Hepatocellular carcinoma (HCC) is the most frequent cause of death in patients with hepatitis C virus (HCV)-induced cirrhosis. Despite a number of studies in different populations worldwide suggesting an association between HCV genotype 1 and the risk of HCC, no consensus has emerged yet on this matter, which is still controversial. In an attempt to clarify this issue, a prospective study of 163 consecutive HCV-positive patients with cirrhosis, who were enrolled between January 1989 and December 1990, was carried out. HCC occurrence was detected by ultrasound surveillance every 6 months. Independent predictors of HCC were assessed with a Cox regression analysis. After a median follow-up of 10.7 years, 44 [4.26/100/year, confidence interval (CI) = 3.11-5.68/100/year] of 104 patients infected with genotype 1b developed HCC versus 10 (1.69/100/year, CI = 0.82-3.09/100/year) of 52 patients infected with genotype 2a/c (P = 0.0001). Multivariate analysis showed that HCV genotype 1b was independently associated with HCC development [hazard ratio (HR) = 3.02, 95% CI = 1.40-6.53]. Other predictors of HCC were esophageal varices (HR = 2.15, 95% CI = 1.03-4.47), male gender (HR = 2.12, 95% CI = 1.10-4.11), and age over 60 years (HR = 5.96, 95% CI = 1.23-28.8).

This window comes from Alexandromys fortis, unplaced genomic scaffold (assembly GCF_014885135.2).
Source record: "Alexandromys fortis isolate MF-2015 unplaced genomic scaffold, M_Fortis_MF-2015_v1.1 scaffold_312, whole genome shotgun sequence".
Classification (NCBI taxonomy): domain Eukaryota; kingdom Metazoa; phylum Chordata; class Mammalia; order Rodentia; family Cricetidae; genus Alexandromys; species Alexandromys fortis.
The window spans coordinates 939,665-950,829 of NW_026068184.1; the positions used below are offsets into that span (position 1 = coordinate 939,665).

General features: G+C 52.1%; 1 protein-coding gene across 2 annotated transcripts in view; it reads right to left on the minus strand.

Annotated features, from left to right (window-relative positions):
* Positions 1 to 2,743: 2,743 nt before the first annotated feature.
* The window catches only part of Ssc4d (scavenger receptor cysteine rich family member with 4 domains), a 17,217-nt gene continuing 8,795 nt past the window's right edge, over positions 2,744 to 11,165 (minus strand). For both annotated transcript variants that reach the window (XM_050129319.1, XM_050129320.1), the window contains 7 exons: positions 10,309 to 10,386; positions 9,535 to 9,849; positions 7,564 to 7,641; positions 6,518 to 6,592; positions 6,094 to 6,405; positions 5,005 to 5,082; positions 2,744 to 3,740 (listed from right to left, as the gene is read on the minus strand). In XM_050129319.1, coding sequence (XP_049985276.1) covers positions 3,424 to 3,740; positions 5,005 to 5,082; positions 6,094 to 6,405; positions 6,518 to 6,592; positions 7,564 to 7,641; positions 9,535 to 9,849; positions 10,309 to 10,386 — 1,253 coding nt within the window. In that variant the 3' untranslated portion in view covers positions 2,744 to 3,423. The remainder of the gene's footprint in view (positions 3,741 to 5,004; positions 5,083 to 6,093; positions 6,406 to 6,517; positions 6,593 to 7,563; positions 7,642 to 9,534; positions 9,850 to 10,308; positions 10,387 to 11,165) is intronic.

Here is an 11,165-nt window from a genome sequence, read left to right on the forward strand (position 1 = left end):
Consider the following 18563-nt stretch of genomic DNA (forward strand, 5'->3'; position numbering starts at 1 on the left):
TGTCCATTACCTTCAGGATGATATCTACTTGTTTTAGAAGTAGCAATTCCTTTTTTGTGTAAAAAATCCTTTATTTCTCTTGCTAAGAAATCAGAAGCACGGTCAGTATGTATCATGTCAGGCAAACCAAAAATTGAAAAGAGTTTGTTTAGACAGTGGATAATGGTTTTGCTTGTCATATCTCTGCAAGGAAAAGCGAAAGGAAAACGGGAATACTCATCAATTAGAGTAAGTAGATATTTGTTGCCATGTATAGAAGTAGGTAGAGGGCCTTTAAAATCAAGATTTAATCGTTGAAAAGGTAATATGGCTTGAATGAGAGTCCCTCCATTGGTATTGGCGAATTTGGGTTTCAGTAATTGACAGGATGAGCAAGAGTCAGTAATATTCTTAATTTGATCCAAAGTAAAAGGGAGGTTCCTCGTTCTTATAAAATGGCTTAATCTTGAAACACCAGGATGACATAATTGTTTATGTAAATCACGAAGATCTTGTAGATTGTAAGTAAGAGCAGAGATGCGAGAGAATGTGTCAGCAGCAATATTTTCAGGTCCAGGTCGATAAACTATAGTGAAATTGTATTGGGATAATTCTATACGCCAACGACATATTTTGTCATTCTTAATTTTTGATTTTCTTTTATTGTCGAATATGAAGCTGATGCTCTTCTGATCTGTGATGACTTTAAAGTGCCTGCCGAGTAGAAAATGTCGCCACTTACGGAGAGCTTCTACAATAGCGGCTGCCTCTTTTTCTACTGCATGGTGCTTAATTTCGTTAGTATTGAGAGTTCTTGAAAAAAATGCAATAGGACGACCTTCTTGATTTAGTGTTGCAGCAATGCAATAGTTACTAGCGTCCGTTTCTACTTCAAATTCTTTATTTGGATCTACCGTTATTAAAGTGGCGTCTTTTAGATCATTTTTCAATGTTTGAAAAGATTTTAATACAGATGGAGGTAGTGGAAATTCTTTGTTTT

Conclusion: HCV genotype 1b is associated with a statistically significant higher risk of developing HCC. Patients with cirrhosis that are infected with this genotype require more intensive surveillance for the early detection and aggressive management of neoplasia.